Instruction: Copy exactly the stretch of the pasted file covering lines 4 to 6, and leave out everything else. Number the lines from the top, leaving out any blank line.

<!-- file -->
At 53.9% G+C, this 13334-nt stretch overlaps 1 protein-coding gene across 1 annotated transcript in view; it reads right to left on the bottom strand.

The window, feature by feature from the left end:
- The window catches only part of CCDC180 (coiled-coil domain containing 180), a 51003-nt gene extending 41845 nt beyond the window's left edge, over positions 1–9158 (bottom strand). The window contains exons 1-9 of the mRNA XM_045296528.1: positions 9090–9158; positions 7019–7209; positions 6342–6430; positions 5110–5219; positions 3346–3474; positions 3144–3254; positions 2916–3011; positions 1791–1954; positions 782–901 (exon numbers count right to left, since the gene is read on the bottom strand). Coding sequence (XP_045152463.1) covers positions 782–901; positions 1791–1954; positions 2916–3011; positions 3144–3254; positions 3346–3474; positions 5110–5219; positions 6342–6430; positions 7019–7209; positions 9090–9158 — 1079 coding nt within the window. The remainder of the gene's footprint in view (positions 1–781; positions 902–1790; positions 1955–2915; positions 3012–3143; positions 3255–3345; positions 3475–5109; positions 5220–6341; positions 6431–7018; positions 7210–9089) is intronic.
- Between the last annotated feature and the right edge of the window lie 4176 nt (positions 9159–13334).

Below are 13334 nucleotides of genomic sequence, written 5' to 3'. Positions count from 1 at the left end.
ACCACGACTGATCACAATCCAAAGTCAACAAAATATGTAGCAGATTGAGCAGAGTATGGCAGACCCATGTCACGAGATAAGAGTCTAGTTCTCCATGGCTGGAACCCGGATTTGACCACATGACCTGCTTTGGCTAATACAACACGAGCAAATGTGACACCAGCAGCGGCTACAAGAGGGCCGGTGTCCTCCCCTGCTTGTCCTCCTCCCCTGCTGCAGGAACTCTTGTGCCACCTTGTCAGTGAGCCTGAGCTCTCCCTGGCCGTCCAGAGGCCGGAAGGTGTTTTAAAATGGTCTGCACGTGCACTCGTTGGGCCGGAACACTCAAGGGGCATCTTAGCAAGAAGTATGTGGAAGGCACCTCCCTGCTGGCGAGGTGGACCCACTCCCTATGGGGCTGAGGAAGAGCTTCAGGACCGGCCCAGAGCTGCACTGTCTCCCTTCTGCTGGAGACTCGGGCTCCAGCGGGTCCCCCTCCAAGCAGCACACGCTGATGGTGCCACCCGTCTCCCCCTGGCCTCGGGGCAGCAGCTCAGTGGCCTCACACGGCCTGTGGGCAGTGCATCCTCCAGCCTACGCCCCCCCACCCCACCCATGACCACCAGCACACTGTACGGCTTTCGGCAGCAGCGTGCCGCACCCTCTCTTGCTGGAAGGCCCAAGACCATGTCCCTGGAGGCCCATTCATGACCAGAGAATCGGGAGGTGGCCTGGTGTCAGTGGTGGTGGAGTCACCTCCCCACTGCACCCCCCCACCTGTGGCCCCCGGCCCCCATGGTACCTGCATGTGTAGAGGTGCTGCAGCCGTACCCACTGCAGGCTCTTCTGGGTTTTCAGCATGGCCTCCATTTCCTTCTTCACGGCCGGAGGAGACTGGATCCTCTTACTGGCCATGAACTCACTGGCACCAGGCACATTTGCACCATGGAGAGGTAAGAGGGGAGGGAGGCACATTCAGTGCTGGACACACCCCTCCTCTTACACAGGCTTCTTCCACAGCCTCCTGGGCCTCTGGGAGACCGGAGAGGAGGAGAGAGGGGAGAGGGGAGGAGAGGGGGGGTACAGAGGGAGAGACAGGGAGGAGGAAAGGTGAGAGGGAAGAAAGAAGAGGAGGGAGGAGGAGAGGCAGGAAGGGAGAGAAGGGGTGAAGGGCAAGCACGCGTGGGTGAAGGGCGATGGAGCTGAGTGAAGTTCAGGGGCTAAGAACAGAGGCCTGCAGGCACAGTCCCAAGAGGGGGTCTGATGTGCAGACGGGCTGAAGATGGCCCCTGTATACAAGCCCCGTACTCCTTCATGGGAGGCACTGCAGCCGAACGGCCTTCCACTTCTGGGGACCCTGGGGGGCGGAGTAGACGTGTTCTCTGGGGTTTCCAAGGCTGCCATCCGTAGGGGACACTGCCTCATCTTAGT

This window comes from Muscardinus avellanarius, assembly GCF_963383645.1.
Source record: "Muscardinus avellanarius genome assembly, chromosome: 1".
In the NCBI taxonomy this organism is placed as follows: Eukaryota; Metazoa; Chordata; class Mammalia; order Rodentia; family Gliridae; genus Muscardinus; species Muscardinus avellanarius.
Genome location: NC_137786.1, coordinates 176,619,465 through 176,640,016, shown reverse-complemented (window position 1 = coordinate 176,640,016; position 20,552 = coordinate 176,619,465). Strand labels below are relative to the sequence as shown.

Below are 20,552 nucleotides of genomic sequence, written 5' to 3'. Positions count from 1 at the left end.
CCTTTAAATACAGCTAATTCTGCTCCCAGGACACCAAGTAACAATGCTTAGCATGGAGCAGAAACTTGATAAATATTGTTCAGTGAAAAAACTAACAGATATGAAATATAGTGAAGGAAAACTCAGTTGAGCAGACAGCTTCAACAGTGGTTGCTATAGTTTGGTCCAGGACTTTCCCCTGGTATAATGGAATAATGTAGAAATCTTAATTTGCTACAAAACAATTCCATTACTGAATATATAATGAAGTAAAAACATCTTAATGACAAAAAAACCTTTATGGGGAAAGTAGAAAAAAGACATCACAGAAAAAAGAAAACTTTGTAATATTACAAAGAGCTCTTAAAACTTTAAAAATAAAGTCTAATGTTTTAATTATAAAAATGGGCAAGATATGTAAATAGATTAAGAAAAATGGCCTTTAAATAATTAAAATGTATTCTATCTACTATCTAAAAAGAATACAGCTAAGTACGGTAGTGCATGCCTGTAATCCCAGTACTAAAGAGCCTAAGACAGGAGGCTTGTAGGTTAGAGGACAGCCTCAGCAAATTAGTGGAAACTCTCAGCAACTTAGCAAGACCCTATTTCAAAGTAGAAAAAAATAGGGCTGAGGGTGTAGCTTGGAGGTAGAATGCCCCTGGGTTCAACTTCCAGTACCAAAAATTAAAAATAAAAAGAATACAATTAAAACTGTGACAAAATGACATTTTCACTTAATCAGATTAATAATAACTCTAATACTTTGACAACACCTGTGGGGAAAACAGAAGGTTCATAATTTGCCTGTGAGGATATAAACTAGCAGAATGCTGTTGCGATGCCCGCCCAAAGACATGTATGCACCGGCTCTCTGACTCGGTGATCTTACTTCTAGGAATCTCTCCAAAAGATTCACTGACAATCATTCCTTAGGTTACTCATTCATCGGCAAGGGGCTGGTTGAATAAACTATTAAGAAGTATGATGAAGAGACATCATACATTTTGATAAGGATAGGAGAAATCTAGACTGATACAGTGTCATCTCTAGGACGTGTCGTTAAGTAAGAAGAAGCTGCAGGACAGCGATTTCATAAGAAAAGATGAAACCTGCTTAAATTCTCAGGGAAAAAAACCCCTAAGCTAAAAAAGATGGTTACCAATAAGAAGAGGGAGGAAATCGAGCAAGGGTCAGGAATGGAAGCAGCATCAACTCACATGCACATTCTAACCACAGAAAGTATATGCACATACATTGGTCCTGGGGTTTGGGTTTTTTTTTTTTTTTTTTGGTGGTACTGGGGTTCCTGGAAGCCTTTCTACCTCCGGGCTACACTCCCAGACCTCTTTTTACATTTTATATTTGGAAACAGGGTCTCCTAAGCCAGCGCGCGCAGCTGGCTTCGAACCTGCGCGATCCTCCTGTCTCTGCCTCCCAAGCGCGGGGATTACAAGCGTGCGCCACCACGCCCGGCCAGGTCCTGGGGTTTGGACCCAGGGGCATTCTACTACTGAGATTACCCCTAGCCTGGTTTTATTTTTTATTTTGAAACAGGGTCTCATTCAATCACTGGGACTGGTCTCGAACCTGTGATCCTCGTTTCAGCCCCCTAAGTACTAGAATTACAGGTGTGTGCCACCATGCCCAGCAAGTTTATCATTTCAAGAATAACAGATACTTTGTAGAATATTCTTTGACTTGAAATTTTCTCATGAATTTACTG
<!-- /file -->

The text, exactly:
- Between the last annotated feature and the right edge of the window lie 4176 nt (positions 9159–13334).

Below are 13334 nucleotides of genomic sequence, written 5' to 3'. Positions count from 1 at the left end.
ACCACGACTGATCACAATCCAAAGTCAACAAAATATGTAGCAGATTGAGCAGAGTATGGCAGACCCATGTCACGAGATAAGAGTCTAGTTCTCCATGGCTGGAACCCGGATTTGACCACATGACCTGCTTTGGCTAATACAACACGAGCAAATGTGACACCAGCAGCGGCTACAAGAGGGCCGGTGTCCTCCCCTGCTTGTCCTCCTCCCCTGCTGCAGGAACTCTTGTGCCACCTTGTCAGTGAGCCTGAGCTCTCCCTGGCCGTCCAGAGGCCGGAAGGTGTTTTAAAATGGTCTGCACGTGCACTCGTTGGGCCGGAACACTCAAGGGGCATCTTAGCAAGAAGTATGTGGAAGGCACCTCCCTGCTGGCGAGGTGGACCCACTCCCTATGGGGCTGAGGAAGAGCTTCAGGACCGGCCCAGAGCTGCACTGTCTCCCTTCTGCTGGAGACTCGGGCTCCAGCGGGTCCCCCTCCAAGCAGCACACGCTGATGGTGCCACCCGTCTCCCCCTGGCCTCGGGGCAGCAGCTCAGTGGCCTCACACGGCCTGTGGGCAGTGCATCCTCCAGCCTACGCCCCCCCACCCCACCCATGACCACCAGCACACTGTACGGCTTTCGGCAGCAGCGTGCCGCACCCTCTCTTGCTGGAAGGCCCAAGACCATGTCCCTGGAGGCCCATTCATGACCAGAGAATCGGGAGGTGGCCTGGTGTCAGTGGTGGTGGAGTCACCTCCCCACTGCACCCCCCCACCTGTGGCCCCCGGCCCCCATGGTACCTGCATGTGTAGAGGTGCTGCAGCCGTACCCACTGCAGGCTCTTCTGGGTTTTCAGCATGGCCTCCATTTCCTTCTTCACGGCCGGAGGAGACTGGATCCTCTTACTGGCCATGAACTCACTGGCACCAGGCACATTTGCACCATGGAGAGGTAAGAGGGGAGGGAGGCACATTCAGTGCTGGACACACCCCTCCTCTTACACAGGCTTCTTCCACAGCCTCCTGGGCCTCTGGGAGACCGGAGAGGAGGAGAGAGGGGAGAGGGGAGGAGAGGGGGGGTACAGAGGGAGAGACAGGGAGGAGGAAAGGTGAGAGGGAAGAAAGAAGAGGAGGGAGGAGGAGAGGCAGGAAGGGAGAGAAGGGGTGAAGGGCAAGCACGCGTGGGTGAAGGGCGATGGAGCTGAGTGAAGTTCAGGGGCTAAGAACAGAGGCCTGCAGGCACAGTCCCAAGAGGGGGTCTGATGTGCAGACGGGCTGAAGATGGCCCCTGTATACAAGCCCCGTACTCCTTCATGGGAGGCACTGCAGCCGAACGGCCTTCCACTTCTGGGGACCCTGGGGGGCGGAGTAGACGTGTTCTCTGGGGTTTCCAAGGCTGCCATCCGTAGGGGACACTGCCTCATCTTAGT